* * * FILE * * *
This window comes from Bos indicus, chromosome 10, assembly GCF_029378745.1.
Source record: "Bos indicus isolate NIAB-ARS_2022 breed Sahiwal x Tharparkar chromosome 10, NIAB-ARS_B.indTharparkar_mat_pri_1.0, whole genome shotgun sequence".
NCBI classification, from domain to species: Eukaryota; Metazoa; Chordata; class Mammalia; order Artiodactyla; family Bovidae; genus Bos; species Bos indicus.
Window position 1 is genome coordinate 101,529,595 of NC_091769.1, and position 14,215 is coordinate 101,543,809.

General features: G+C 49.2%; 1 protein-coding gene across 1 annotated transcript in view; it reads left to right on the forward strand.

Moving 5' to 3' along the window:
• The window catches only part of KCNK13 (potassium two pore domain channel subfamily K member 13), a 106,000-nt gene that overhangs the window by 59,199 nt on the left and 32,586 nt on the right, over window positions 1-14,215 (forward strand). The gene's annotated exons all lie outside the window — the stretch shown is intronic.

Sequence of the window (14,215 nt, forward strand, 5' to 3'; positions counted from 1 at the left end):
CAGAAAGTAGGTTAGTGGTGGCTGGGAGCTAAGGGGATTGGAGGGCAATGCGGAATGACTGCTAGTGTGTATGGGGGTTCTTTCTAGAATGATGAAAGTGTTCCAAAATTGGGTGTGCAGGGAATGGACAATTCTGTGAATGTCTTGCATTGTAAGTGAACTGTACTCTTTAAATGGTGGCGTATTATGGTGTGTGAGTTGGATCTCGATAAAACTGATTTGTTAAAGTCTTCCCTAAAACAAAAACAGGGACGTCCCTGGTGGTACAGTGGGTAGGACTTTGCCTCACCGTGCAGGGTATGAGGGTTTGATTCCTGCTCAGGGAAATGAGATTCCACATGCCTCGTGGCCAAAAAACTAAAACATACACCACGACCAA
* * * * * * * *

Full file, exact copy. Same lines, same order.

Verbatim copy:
This window comes from Bos indicus, chromosome 10, assembly GCF_029378745.1.
Source record: "Bos indicus isolate NIAB-ARS_2022 breed Sahiwal x Tharparkar chromosome 10, NIAB-ARS_B.indTharparkar_mat_pri_1.0, whole genome shotgun sequence".
NCBI classification, from domain to species: Eukaryota; Metazoa; Chordata; class Mammalia; order Artiodactyla; family Bovidae; genus Bos; species Bos indicus.
Window position 1 is genome coordinate 101,529,595 of NC_091769.1, and position 14,215 is coordinate 101,543,809.

General features: G+C 49.2%; 1 protein-coding gene across 1 annotated transcript in view; it reads left to right on the forward strand.

Moving 5' to 3' along the window:
• The window catches only part of KCNK13 (potassium two pore domain channel subfamily K member 13), a 106,000-nt gene that overhangs the window by 59,199 nt on the left and 32,586 nt on the right, over window positions 1-14,215 (forward strand). The gene's annotated exons all lie outside the window — the stretch shown is intronic.

Sequence of the window (14,215 nt, forward strand, 5' to 3'; positions counted from 1 at the left end):
CAGAAAGTAGGTTAGTGGTGGCTGGGAGCTAAGGGGATTGGAGGGCAATGCGGAATGACTGCTAGTGTGTATGGGGGTTCTTTCTAGAATGATGAAAGTGTTCCAAAATTGGGTGTGCAGGGAATGGACAATTCTGTGAATGTCTTGCATTGTAAGTGAACTGTACTCTTTAAATGGTGGCGTATTATGGTGTGTGAGTTGGATCTCGATAAAACTGATTTGTTAAAGTCTTCCCTAAAACAAAAACAGGGACGTCCCTGGTGGTACAGTGGGTAGGACTTTGCCTCACCGTGCAGGGTATGAGGGTTTGATTCCTGCTCAGGGAAATGAGATTCCACATGCCTCGTGGCCAAAAAACTAAAACATACACCACGACCAA